“My hope is that this competition gives us one or two really solid algorithms to recommend, so folks don’t have to guess anymore. But I’ll be happy if it just gets cryptographers interested in the area. That kind of research all by itself will make us safer,” Green said.

“I would love to have this sponsored by NIST, but they’re full up with competitions right now. However, we’ve spoken to them about this and they’re following our progress. We’re pretty confident the results of the competition will impact future NIST recommendations.”

The panel of judges who will evaluate the hash submissions includes Jean-Philippe Aumasson of Kudelski Security, Green, of Johns Hopkins University, Marsh Ray of Microsoft, Jens Steube of the Hashcat Project, Meltem Sonmez Turan of NIST and Peter Gutmann of the University of Auckland, as well as many others. The details of the call for submissions and technical requirements are on the PHC site.

Categories: Cryptography

Comments (24)

  1. Anonymous
    1

    How would I encrypt a password and then how would I use it when needed?  Is it stored somewhere and I can retrieve it or how does this work?

  2. pogue
    2

    @Anonymous: The type of encryption they’re describing in the article is meant to be used in back end databases for storage on sites that use a login and password system to authenticate a user.  If that database is compromised (stolen) and publicly exposed, it can be vulnerable to people to break those passwords and then login to the site using the user and password combinations.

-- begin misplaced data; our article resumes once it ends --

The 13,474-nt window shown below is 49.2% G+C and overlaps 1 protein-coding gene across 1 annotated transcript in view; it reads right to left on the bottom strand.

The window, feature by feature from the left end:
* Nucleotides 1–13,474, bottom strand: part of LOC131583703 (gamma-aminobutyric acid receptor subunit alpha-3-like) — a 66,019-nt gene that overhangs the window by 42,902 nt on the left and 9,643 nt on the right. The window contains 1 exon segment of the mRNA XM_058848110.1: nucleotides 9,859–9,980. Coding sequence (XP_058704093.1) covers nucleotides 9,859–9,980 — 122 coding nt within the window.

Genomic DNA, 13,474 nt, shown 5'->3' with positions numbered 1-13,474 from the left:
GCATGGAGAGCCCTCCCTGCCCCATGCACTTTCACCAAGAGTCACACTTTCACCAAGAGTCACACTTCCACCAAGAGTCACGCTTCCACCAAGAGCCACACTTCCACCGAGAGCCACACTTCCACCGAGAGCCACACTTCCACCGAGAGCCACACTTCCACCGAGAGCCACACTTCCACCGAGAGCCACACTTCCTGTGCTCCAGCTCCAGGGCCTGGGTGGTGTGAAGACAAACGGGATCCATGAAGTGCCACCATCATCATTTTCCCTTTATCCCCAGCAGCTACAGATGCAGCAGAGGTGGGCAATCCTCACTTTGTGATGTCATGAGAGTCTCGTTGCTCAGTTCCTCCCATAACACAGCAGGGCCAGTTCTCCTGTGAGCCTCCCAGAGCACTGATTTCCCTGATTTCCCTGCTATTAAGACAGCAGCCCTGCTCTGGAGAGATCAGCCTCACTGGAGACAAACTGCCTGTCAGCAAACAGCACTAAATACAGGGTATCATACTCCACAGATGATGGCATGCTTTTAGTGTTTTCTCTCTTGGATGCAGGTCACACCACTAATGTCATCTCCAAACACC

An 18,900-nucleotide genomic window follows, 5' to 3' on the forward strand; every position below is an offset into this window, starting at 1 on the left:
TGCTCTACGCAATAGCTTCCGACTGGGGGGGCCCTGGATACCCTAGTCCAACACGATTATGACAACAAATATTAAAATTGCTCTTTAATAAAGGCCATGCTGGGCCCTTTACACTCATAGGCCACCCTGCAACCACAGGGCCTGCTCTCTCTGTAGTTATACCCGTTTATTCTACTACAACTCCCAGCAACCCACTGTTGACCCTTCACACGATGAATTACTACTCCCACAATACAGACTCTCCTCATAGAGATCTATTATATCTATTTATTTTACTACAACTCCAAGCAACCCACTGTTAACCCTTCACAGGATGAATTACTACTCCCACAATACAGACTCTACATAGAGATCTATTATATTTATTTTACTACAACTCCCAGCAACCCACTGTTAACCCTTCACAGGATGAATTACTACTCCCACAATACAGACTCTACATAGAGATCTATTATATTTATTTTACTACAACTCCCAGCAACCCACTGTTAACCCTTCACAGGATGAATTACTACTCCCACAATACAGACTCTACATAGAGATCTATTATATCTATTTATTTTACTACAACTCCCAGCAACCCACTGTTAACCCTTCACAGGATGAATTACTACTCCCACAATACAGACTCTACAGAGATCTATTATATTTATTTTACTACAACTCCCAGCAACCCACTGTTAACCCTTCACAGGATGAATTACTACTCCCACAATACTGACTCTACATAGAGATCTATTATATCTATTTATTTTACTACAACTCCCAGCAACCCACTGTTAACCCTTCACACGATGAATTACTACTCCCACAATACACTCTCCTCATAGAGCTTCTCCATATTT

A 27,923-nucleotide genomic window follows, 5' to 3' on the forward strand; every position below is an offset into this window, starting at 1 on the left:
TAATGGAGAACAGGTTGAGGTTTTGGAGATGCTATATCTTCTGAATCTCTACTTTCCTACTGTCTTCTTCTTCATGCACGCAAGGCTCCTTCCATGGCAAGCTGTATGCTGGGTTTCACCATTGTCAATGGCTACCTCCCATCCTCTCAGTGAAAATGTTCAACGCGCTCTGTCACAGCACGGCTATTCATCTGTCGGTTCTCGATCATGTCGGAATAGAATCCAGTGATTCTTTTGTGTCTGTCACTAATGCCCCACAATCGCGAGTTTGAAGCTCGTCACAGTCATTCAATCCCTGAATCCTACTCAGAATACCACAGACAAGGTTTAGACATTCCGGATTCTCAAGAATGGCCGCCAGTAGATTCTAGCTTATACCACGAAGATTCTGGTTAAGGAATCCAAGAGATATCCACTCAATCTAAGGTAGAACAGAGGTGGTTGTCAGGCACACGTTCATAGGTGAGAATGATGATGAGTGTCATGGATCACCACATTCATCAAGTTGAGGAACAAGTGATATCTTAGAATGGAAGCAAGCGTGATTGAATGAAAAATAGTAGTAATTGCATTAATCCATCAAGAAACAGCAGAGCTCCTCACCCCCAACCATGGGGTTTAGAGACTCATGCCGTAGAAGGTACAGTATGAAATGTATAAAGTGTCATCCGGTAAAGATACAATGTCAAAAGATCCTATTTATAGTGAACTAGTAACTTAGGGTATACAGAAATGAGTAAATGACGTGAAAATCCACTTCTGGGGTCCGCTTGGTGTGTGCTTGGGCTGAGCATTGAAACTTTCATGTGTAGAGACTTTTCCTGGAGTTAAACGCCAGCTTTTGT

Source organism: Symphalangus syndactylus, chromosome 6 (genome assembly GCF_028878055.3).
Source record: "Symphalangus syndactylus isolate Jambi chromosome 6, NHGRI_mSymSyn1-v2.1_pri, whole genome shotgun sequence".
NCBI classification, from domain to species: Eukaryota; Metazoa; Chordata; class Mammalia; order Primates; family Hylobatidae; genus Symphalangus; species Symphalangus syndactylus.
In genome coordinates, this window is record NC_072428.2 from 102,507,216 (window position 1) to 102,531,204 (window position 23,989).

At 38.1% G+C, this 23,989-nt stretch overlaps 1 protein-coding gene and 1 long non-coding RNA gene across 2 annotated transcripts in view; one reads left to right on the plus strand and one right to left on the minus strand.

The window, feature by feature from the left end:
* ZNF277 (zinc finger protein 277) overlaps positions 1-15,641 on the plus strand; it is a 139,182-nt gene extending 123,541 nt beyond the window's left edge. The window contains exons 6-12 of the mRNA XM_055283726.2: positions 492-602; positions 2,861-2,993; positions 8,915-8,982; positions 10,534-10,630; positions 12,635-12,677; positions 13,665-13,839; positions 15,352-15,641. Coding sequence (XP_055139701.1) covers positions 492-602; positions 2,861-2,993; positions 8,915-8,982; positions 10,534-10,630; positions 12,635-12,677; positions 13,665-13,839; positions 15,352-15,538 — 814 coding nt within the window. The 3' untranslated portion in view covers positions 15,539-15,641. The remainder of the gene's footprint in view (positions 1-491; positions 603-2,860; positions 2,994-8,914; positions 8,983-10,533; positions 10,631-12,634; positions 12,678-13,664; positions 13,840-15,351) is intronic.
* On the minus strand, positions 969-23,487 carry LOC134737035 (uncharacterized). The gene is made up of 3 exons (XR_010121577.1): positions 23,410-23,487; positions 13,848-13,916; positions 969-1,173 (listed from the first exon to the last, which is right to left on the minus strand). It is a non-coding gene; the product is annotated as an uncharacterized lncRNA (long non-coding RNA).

I think what you’re looking for is just a password saving system for your own personal computer, in which case something like Lastpass or KeePass would ideally work for you. I use Roboform myself, which is paid software, but it works well and has cloud support on multiple OSes.

  3. Turner
    3

    @Anonymous, The idea behind hashing a password is to have a function h(m) such that if you’re given h(m), recovering m is extremely difficult. Therefore, if I store my password as h(p), and then later present p’, if h(p) == h(p’), then I have offered the correct password and will be allowed on to the site.

    There are of course, lots details associated with this, for example, how do you stop someone simply compiling a long list of all h(m) -> m by searching through all m and pre-computing h(m). Then I simply have to look up the associated values to break the system.

  4. Scott O
    4

    Turner asks a good question, which I’m sure has been thought of: if the hashing algorithm is deterministic, then one who obtained the hashed password file could just find the hashes of the most commonly used passwords to “break” them.

    Can anyone tell us how this basic problem is dealt with in existing algorithms?

  5. Jan van Niekerk
    5